Almost exactly in the middle when compared with other states, Ohio ranks 24th on the broadband access scale. While the southeast portion of Ohio lags behind in terms of high-speed coverage, the rest of the state, particularly the northeast and southwest corners, experiences good broadband coverage. User speed test data reveals that Ohioans’ average download is 102.1 Mbps, which is comparable to average speeds in Hawaii, Arkansas, and West Virginia.
The Digital Divide in Ohio
A comparison of the numbers between Ohioans who have access to high-speed, affordable wired internet and those who do not will help us quantify the digital divide, that is, the gap existing between those with and without access to the latest internet technologies.
At this time, there are 269 internet providers operating in the state of Ohio. However, 217,000 people in Ohio do not have access to even one of these providers where they live, and another 898,000 people only have access to one provider, making it impossible for them to switch, should the need arise. Additionally, while 94.0% of Ohioans have access to wired broadband with speeds of 25 Mbps or faster, 618,000 people in Ohio remain without access to a wired connection capable of the same speeds.
Affordability data shows that 47.7% of Ohio’s residents currently have access to a low-priced internet plan. To qualify as “low-priced,” an internet plan must cost $60 or less on a monthly basis. Ohio’s percentage is lower than the national average of 51.5% of Americans with accessibility to the same.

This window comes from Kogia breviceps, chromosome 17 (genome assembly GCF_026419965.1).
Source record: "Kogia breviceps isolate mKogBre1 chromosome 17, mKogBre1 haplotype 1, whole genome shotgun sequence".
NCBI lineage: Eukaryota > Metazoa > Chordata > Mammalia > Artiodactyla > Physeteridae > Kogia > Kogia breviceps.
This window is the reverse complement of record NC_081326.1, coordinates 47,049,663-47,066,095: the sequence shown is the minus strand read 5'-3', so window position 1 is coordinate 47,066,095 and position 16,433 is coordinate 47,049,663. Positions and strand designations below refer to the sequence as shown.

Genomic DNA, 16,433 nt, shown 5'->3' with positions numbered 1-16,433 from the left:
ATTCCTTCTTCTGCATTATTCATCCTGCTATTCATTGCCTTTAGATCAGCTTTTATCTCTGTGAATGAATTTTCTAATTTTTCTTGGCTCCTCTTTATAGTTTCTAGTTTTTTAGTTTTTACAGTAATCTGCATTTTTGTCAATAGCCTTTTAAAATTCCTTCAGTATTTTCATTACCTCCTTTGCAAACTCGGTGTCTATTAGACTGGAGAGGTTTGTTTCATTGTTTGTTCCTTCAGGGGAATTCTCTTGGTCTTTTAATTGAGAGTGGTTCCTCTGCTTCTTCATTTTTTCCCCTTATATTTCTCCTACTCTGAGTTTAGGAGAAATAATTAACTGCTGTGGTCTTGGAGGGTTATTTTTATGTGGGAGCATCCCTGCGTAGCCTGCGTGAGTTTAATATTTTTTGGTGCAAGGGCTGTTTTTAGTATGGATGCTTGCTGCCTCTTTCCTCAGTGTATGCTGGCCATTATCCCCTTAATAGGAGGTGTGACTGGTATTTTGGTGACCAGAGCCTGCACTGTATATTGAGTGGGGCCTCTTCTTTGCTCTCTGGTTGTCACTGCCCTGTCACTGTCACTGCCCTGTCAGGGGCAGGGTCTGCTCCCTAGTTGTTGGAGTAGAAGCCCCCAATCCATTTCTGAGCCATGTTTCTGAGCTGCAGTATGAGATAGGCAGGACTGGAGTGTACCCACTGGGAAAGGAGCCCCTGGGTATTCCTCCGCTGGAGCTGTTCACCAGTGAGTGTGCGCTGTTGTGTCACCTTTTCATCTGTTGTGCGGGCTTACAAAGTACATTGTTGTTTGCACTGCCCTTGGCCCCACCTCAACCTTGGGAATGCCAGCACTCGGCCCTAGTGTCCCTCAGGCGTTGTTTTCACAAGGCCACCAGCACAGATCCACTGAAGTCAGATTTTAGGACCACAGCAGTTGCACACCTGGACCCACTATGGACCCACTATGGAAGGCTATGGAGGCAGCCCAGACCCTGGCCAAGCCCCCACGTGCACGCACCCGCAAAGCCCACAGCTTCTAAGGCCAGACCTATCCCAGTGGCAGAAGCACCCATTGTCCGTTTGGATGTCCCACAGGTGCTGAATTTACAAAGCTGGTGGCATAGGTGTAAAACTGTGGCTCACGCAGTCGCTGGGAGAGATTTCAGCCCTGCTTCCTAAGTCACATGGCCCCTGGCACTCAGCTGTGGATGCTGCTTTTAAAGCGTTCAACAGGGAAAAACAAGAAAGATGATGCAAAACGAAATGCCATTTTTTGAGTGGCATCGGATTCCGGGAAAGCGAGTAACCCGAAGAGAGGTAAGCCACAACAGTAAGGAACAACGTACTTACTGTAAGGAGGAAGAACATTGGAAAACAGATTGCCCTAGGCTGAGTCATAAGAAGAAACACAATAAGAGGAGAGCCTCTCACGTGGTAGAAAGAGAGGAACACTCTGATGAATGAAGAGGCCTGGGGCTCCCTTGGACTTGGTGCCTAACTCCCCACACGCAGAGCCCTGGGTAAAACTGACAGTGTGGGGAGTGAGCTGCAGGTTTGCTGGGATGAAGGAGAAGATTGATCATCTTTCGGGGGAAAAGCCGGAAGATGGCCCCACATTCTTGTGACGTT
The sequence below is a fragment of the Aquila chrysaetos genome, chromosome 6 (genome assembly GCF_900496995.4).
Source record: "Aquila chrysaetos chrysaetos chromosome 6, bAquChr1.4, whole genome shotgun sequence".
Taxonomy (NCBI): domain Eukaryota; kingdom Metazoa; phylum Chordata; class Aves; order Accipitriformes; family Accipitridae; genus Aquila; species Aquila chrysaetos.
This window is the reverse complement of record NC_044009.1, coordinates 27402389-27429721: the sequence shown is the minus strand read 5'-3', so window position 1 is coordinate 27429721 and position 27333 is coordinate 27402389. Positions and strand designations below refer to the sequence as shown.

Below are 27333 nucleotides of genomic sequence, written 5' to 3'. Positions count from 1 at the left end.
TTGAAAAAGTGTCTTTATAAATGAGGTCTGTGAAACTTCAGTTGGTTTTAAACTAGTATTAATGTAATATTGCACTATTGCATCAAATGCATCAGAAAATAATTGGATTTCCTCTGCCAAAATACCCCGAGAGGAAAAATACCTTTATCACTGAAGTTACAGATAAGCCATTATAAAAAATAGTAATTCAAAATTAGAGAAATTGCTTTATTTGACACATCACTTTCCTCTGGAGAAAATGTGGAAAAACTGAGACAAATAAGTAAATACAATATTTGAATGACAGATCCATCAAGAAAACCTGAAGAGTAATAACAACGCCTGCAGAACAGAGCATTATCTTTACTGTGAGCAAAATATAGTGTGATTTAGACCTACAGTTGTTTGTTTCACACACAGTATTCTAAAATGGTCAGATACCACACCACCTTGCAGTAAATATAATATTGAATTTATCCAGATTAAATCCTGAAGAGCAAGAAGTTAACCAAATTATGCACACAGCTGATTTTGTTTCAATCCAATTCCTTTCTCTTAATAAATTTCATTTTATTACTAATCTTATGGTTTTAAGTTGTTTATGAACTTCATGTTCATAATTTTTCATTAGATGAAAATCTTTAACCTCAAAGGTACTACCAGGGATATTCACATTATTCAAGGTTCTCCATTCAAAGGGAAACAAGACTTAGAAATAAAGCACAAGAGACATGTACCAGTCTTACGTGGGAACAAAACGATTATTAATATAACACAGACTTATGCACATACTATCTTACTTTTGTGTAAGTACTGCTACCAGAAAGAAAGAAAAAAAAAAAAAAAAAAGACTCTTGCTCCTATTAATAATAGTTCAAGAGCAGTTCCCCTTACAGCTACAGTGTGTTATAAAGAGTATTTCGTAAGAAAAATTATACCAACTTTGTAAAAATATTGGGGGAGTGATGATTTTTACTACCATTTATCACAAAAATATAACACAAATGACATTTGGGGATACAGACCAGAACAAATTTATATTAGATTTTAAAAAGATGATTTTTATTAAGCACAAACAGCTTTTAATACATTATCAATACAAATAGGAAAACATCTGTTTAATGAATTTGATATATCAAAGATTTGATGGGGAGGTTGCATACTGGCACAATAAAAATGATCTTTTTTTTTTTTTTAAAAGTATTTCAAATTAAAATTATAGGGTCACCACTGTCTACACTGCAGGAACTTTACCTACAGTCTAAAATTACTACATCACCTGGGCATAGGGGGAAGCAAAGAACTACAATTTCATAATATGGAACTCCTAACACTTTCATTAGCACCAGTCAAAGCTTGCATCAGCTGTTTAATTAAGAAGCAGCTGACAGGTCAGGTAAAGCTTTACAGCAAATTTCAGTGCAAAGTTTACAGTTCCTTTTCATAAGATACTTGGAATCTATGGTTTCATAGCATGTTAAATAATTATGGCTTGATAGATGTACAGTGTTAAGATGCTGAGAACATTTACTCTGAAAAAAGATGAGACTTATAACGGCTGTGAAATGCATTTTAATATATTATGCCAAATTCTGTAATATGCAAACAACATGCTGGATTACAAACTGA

Out of all the cities in Ohio, there are some that are significantly better connected than others. The cities with the best internet when it comes to speed, coverage, and pricing are Cincinnati, Hamilton, Columbus, Akron, and Dayton, with Cincinnati topping the list as the most well-connected city in the state.
On the other hand, the Ohio cities with the worst internet are Stafford, Summitville, Alledonia, Cameron, and Middle Bass, with Stafford bottoming out as the city with the poorest internet in the state. No residents in any of these towns have access to wired broadband internet.
See how Ohio stacks up against other states nationwide here.
Since 2010, federal grants worth over $7 million have been allocated toward broadband data mapping and development in Ohio through the Ohio Office of Information Technology. Another $141,300,142 in federal grant funding has fueled the expansion of broadband infrastructure through various programs within the state.
Additionally, current legislation recently issued an Ohio Broadband Strategy which “serves as a comprehensive plan for aggressively expanding and enhancing the state’s broadband network.”
The information above is taken from a mix of public and private datasets. More about our data here.